Timothy A. Clary/AFP
The proposed site of the Islamic community center in Lower Manhattan, a 152-year-old building, previously a Burlington Coat Factory department store.
The proposed site of the Islamic community center in Lower Manhattan, a 152-year-old building, previously a Burlington Coat Factory department store. Timothy A. Clary/AFP
Anti-Defamation League (ADL) Director Abraham Foxman, both criticized and hailed in recent days for opposing the construction of a mosque near the World Trade Center site, told NPR that the location was needlessly provocative.
In an interview Tuesday with NPR's Steve Inskeep, Foxman stoutly defended his position. He said that his organization remains committed to fighting "bigotry, prejudice, and Islamophobia."
But he characterized plans for an Islamic community center and mosque near the site of the Sept. 11 attacks as tantamount to building on sacred ground.
"This is about location and sensitivity, not about rights, not about the Muslim community" Foxman said. "We believe in this place of tragedy and pain and anguish" the best way to heal "is not to do it in your face."
"If those who have suffered most say, 'please don't do it in our cemetery,' the [don't] do it," he said. He likened the current situation to a 1990s controversy over Jewish opposition to a Catholic convent outside the Nazi death camp at Auschwitz.
Shortly before Foxman spoke with Inskeep by phone, plans for the mosque got a boost from the New York City Landmarks Preservation Commission. By a unanimous vote, commissioners denied landmark status to the 152-year-old building that currently stands on the site where the Islamic community plans to build.
The vote allows the Cordoba Initiative, and the mosque's imam, Faisel Abdul Rauf, to move ahead with its plans.
In comments published Tuesday in The Wall Street Journal, Rauf's wife, Daisy Kahn, executive director of the American Society for Muslim Advancement, said that that the center will be part of an effort to "repair the breach, and be at the front and center to start the healing."
Members of other religions will be on the center's board, she said.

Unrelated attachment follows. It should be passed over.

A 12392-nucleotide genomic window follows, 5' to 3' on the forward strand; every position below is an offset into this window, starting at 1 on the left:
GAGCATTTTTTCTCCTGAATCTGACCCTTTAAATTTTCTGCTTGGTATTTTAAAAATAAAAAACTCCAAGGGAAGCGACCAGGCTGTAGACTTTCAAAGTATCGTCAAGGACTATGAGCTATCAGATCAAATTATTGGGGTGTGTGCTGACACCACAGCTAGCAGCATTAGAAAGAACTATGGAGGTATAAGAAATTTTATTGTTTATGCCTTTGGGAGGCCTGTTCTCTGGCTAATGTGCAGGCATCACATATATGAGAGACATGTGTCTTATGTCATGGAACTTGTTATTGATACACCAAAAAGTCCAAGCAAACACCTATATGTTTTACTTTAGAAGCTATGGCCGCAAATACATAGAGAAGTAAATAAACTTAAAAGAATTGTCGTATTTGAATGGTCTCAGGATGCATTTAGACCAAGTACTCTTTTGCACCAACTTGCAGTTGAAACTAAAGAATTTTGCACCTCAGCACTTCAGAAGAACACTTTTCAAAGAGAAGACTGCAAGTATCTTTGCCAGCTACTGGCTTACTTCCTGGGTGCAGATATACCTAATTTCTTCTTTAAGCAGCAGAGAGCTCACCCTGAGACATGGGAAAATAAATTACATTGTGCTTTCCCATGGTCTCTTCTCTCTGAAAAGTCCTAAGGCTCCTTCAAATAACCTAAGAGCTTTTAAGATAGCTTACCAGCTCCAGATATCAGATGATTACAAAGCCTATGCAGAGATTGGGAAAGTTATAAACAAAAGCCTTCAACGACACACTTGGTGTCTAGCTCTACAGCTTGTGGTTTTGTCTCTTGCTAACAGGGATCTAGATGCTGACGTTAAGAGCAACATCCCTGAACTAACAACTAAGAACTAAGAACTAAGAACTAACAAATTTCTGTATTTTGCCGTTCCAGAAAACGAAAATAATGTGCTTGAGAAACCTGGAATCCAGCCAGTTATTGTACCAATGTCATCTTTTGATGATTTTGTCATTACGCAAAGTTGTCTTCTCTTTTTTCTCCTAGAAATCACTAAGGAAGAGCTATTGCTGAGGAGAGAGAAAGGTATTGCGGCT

Foxman acknowledged that there is now no legal impediment to construction of the center. "They have a right to build there or anywhere else," he said. "We've never opposed the mosque."
But, invoking Kahn's comments to The Journal, he said that building a new relationship should "start with a sense of respect for the sensitivity" of the site, especially among people who lost loved ones in the terrorist attacks.
In the case of the convent outside Auschwitz, Foxman said that the ADL and others were accused then of bigotry and anti-Catholicism for their opposition. But out of sensitivity to Jewish groups' and survivors' concerns, he said, Pope John Paul II had the Carmelite nuns move their convent and build a mile or so away.
"Eventually, the Pope understood the pain," he said.
There have since been continuing controversies over the erection of Christian crosses near the death camp.
Foxman said that he and his group will move on, but there will be "scars as a result of the controversy and debate."
When asked by Inskeep whether the ADL would have reacted differently if a smaller, less-grand building and mosque had been proposed, Foxman said no.
"We've taken a position on location, not on size," he said. "I don't care if it's 50 stories — they can build whatever they want and they can afford, but not two blocks away. Two blocks away is on the site."
Inskeep's interview with Foxman will air tomorrow, on Morning Edition. We'll post the audio here, once it's available.